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For Immediate Release
Corrected January 6, 2006*
PAC AND FUNDRAISERS PENALIZED FOR ILLEGAL PRACTICES
Washington -- The Federal Election Commission (FEC) today announced conciliation agreements with Conservative Leadership Political Action Committee (CLPAC), American Target Advertising, Inc. (ATA), The Viguerie Company (TVC), ConservativeHQ.com (CHQ), and two individuals in which they agreed to pay more than $100,000 in civil penalties for violating the Federal Election Campaign Act (the Act). In the agreements, CLPAC did not contest the Commission's finding that it accepted corporate and excessive contributions and violated the Act’s reporting requirements, while the companies and individuals did not contest findings that they made corporate or excessive contributions to CLPAC.
An FEC audit of CLPAC showed that as of June 30, 2000 the committee reported $646 cash on hand. Six days later, on July 6, 2000, it entered into a “no risk” contract with ATA for a fundraising program that cost approximately $8 million and resulted in contributions of only approximately $4 million. The contract provided that CLPAC would not be responsible for costs of the program that exceeded the amount of money raised, and that vendors who worked on the fundraising program would have no recourse against CLPAC for fundraising program losses. CLPAC’s failure to pay the corporate vendors for the goods and services they provided resulted in prohibited contributions from those vendors to CLPAC.
As part of the conciliation, ATA, TVC, and CHQ will cease and desist from using “no-risk” contracts in future agreements with political committees, and CLPAC will cease and desist from using “no-risk” contracts in future agreements with vendors. In addition, the Conciliation Agreement similarly prohibits these respondents from using third-party, non-bank lenders to finance the cost of postage for political committee mailings.
The program examined by the FEC included direct mail, telemarketing and Internet fundraising during the four months before the 2000 election. The direct mail portion of the program involved 39 mailings, 28 of which-- containing over 10.8 million pieces of mail--opposed Democratic Presidential and Senatorial candidates.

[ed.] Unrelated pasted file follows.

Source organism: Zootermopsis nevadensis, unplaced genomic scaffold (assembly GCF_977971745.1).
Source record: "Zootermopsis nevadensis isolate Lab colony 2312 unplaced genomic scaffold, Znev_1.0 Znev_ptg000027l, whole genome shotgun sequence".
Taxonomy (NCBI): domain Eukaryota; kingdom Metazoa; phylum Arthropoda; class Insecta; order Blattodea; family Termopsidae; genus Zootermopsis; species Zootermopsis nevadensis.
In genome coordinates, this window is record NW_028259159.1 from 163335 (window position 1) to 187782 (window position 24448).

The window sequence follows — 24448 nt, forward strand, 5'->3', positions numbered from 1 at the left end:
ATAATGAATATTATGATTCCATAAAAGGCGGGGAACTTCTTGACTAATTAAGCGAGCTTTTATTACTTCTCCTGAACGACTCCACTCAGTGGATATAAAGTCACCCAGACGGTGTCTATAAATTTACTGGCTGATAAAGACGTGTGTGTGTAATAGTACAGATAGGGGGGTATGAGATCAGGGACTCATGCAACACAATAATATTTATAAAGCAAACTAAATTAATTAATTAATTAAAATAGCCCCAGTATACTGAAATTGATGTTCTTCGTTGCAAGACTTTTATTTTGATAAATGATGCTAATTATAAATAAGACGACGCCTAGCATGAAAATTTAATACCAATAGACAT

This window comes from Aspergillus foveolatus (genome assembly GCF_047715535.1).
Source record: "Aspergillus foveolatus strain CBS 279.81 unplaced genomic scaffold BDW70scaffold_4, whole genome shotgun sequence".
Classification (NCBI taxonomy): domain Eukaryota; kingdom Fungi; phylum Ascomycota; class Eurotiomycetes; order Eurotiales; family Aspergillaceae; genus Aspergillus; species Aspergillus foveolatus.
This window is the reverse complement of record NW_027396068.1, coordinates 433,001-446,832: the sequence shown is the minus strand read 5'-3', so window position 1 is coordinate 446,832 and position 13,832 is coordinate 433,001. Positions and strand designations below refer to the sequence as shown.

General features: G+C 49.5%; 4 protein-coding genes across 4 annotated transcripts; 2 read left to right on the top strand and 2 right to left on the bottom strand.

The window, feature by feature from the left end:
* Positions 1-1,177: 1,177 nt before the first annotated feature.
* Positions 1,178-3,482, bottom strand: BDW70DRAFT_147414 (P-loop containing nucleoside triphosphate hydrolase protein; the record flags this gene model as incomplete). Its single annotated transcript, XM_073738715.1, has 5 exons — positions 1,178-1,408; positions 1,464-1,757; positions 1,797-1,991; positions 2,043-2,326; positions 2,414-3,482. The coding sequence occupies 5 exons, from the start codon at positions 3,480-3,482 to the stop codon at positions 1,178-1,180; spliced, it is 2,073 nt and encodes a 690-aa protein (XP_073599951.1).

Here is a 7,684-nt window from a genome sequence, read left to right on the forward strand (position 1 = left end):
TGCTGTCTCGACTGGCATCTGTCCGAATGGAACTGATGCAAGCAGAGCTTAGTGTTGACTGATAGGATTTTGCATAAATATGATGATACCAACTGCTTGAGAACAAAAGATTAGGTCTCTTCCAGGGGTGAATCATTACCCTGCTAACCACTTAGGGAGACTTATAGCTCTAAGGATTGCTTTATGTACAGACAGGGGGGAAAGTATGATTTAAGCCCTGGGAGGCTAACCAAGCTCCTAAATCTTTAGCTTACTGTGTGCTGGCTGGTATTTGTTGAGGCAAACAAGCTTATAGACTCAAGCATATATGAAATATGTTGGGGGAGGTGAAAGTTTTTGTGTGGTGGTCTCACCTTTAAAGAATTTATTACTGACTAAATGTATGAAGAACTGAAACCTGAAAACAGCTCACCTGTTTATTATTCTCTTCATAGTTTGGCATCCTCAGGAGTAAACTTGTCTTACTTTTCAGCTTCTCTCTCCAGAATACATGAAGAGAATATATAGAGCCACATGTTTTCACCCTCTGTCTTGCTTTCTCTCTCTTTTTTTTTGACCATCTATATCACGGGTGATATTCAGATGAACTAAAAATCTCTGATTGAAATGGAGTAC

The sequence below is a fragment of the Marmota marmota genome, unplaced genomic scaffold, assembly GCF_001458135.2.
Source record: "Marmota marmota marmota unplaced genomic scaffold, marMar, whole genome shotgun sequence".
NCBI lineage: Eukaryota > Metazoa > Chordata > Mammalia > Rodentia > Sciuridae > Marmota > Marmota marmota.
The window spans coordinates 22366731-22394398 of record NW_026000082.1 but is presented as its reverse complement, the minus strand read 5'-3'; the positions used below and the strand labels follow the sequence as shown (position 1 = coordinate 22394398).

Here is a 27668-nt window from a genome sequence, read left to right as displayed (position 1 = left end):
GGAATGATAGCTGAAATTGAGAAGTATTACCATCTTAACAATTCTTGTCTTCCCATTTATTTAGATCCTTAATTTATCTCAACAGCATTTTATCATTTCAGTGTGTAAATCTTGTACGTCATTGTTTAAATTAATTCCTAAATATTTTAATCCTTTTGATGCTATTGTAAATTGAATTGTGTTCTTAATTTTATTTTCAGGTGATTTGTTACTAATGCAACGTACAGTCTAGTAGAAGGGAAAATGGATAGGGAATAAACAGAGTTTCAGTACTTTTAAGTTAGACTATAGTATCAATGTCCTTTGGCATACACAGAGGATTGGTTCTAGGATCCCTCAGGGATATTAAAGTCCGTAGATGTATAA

Despite the fact that the fundraising failed to bring in enough money to pay the costs of solicitations, ATA disbursed $465,000 to CLPAC. CLPAC used these funds to pay for approximately $350,000 worth of advertising opposing Democratic Presidential and Senatorial candidates.
ATA engaged a number of third-party vendors to work on the CLPAC fundraising program, among them its parent company TVC and CHQ. ATA’s chairman is Richard Viguerie, and he serves as the moderator and commentator on the Internet website operated by CHQ. ATA incurred net losses as a result of the CLPAC fundraising program. It also negotiated with vendors it had engaged and persuaded them to reduce or forgive debt associated with the program.
The Act prohibits corporations from making contributions or expenditures from general treasury funds in connection with any election for federal office. The Act also prohibits any officer or director of any corporation from consenting to any such expenditure or contribution by the corporation.
Edward Adams and Benjamin Hart made loans to fund the purchase of postage for the fundraising program’s direct mail solicitations. Adams loaned a total of $176,152 to third party vendors to pay for postage and list rental for the CLPAC fundraising program. In addition, when the returns were insufficient to pay the bills, Adams paid other third-party vendors a total of $25,727 for work they did on the CLPAC fundraising program. Hart loaned a total of $133,021. Because the Act defines contributions to include loans, Adams’ and Hart’s postage loans constituted contributions to CLPAC. Adams’s payment of the CLPAC bills constituted an additional contribution to CLPAC. The two men were ultimately repaid in full for their postage loans. The Adams and Hart Conciliation Agreements include admissions of violations of the Act, prohibitions on future violations, civil penalties of $10,000 and $4,000, respectively, and prohibitions on postage loans to political committees.
*The original release stated that respondents had admitted violations of the Act. A careful reading of the conciliation agreements shows that in some cases, without admitting or denying the Commission’s conclusions they do not contest the Commission’s finding that they violated the Act.
*There are four administrative stages to the FEC enforcement process:
It requires the votes of at least four of the six Commissioners to take any action. The FEC can close a case at any point after reviewing a complaint. If a violation is found and conciliation cannot be reached, then the FEC can institute a civil court action against a respondent.
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